In Colombia, the cannabis industry is already facing some challenges due to unforeseen effects and worrying consequences of this newly developing sector for the Indigenous peoples, who are now faced with a land deficit for their traditional crops, which undermines the ancestral sovereignty of these peoples over natural resources and becomes the reason for these communities to demand measures from the administration.
Since cultivation, processing and exporting of medical cannabis was legalized in this country in 2016, and after the Peace Agreement between the government and the guerrilla group Fuerzas Armadas Revolucionarias de Colombia (FARC), the first licenses were granted and, as a consequence, the country attracted large foreign investments, worth over 400 million dollars, in developing a national network of farms and laboratories. The climate, location and low production and manufacturing costs make Colombia the ideal place for these companies to establish such facilities. At that time, first production and distribution licenses for cannabis-derived products were granted to Canadian and American corporations like PharmaCielo or One World Pharma, among many others, and their plan is to continue growing and investing in these sectors. Despite the fact that companies have tried to establish collaborative ties with local groups and organizations that work with the Indigenous communities and their members, the activity of these big companies threaten not only their traditional lifestyle but also their survival and livelihood. Today, these vulnerable communities fear social exclusion and the disappearance of ancestral agriculture practices and traditional medicine.
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For all these reasons, tribal leaders for these Indigenous communities have spoken out and expressed their concerns on possible conflicts of interest and disputes over the land between the different social agents involved in this growing cannabis business. They claim that the conditions of the Misak people, originally from southern Colombia have worsened due to the land deficit the monoculture of cannabis has caused. As an example, the land available in the Guambia reserve for agricultural use it is only 22% of the total, since 78% of this land is protected because it includes sacred areas or important unique ecosystems. They call attention to the fact that occupation of these fields by multinationals to mass produce cannabis takes the land property away from the Indigenous communities, who need them to satisfy their basic needs for survival. Also, this new situation is regarded as a disrespect to the legacy of their ancestors and counterproductive for traditional crops and the food self-sufficiency of all community members.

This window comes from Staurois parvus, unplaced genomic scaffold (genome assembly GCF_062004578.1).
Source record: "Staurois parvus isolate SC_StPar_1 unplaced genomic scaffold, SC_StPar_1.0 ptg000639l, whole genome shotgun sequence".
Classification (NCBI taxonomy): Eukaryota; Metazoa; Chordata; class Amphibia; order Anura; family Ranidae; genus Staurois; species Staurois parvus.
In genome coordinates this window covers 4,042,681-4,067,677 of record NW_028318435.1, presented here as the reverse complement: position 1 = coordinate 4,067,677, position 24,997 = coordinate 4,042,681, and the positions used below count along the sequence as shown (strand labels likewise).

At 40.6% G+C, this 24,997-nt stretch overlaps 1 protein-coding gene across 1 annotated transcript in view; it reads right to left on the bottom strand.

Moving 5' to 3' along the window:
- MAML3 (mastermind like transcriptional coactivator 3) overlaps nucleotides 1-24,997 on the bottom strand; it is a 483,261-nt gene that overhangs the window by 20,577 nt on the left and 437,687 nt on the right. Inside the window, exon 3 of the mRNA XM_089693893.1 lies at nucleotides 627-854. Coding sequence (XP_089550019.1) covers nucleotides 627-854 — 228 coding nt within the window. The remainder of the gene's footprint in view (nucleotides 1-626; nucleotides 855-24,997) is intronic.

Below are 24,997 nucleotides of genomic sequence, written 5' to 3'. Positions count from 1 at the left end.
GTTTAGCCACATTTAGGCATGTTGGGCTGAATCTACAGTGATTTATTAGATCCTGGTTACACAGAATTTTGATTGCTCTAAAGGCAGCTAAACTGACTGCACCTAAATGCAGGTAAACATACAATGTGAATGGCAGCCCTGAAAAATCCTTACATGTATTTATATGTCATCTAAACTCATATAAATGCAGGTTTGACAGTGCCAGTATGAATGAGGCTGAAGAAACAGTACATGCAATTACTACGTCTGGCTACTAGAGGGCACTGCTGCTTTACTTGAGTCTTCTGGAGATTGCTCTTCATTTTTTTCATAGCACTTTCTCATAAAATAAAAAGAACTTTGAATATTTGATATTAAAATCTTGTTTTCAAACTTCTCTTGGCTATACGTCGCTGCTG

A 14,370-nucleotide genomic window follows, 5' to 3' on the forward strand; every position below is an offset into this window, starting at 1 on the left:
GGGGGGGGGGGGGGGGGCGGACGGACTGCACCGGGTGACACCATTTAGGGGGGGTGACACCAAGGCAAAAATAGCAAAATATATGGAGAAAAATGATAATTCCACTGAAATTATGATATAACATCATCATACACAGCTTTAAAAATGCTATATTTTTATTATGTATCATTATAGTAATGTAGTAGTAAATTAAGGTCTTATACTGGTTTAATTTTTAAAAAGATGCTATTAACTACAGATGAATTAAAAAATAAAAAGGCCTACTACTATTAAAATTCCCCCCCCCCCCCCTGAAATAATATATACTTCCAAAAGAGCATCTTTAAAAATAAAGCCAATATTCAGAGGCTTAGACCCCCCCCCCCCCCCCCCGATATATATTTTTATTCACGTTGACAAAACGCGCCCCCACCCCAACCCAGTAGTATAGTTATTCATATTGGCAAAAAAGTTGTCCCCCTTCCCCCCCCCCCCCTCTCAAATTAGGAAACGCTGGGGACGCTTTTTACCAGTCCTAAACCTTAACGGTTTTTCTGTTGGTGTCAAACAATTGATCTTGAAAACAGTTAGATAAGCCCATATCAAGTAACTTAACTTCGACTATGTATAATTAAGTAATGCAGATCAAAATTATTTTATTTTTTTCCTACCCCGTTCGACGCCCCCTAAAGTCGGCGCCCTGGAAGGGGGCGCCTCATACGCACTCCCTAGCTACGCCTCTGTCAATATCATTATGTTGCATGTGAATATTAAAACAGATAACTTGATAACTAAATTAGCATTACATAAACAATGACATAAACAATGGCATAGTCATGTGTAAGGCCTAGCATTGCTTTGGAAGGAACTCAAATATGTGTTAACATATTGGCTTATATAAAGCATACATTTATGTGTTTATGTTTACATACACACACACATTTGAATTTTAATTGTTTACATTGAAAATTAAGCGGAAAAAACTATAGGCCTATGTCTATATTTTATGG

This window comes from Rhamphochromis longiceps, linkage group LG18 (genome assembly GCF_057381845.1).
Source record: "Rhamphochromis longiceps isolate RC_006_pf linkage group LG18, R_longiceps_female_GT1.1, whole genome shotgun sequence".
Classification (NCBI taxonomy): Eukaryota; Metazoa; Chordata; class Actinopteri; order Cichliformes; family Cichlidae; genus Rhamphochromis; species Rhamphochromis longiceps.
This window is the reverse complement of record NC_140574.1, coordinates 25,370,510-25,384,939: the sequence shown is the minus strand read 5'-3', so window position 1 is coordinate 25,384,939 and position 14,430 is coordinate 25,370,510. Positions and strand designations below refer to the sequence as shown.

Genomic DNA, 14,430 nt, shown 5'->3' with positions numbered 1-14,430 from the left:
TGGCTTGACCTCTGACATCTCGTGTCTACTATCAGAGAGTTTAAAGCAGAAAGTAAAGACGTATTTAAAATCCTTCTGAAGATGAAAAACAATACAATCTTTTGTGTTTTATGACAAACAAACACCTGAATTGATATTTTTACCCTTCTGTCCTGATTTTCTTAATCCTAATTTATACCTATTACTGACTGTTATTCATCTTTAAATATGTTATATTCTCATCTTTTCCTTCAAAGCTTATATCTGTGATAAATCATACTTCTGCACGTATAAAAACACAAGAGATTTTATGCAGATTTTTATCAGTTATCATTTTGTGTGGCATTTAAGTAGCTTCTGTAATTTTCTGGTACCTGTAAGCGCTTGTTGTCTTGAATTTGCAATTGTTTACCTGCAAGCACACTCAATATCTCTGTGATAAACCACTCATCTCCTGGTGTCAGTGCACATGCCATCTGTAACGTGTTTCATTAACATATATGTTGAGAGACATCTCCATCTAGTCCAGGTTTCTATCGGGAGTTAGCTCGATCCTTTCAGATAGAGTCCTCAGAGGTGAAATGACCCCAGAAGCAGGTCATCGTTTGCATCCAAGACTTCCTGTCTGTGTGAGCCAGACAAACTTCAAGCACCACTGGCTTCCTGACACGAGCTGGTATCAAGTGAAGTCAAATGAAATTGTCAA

Another critical issue, as explained by Taita José Pillimue, the Misak deputy governor of the Reserve Citizen Council at Guambia reserve, is that, in the face of this situation, people are also divided. Some local farmers have lost respect for the tribal leaders’ authority to protect the communities and have also abandoned traditional farming practices and farmlands. This is happening as a result of the partnership between different companies run by the Misaks and foreign multinationals dedicated to the monoculture of cannabis. Nevertheless, the Misak authorities expressed their position statement on a press release: they oppose to trade their workforce as workers for a foreign company and refuse to allow the implementation of a corporative regime in their territories. They also recalled the mandate from the 2017 and 2019 national congresses that expressly prohibited the "expansion of mono crop plantations and external forms of economies that could affect and damage the stability of the ancestral indigenous sovereignty". The Misak people demand the Colombian Government to limit the entrance of multinational corporations to preserve their cultural heritage and protect their economic and social stability.
“This is why - Pillimue emphasizes - multinational corporations that accumulate wealth for industrialized countries are simply not welcome".
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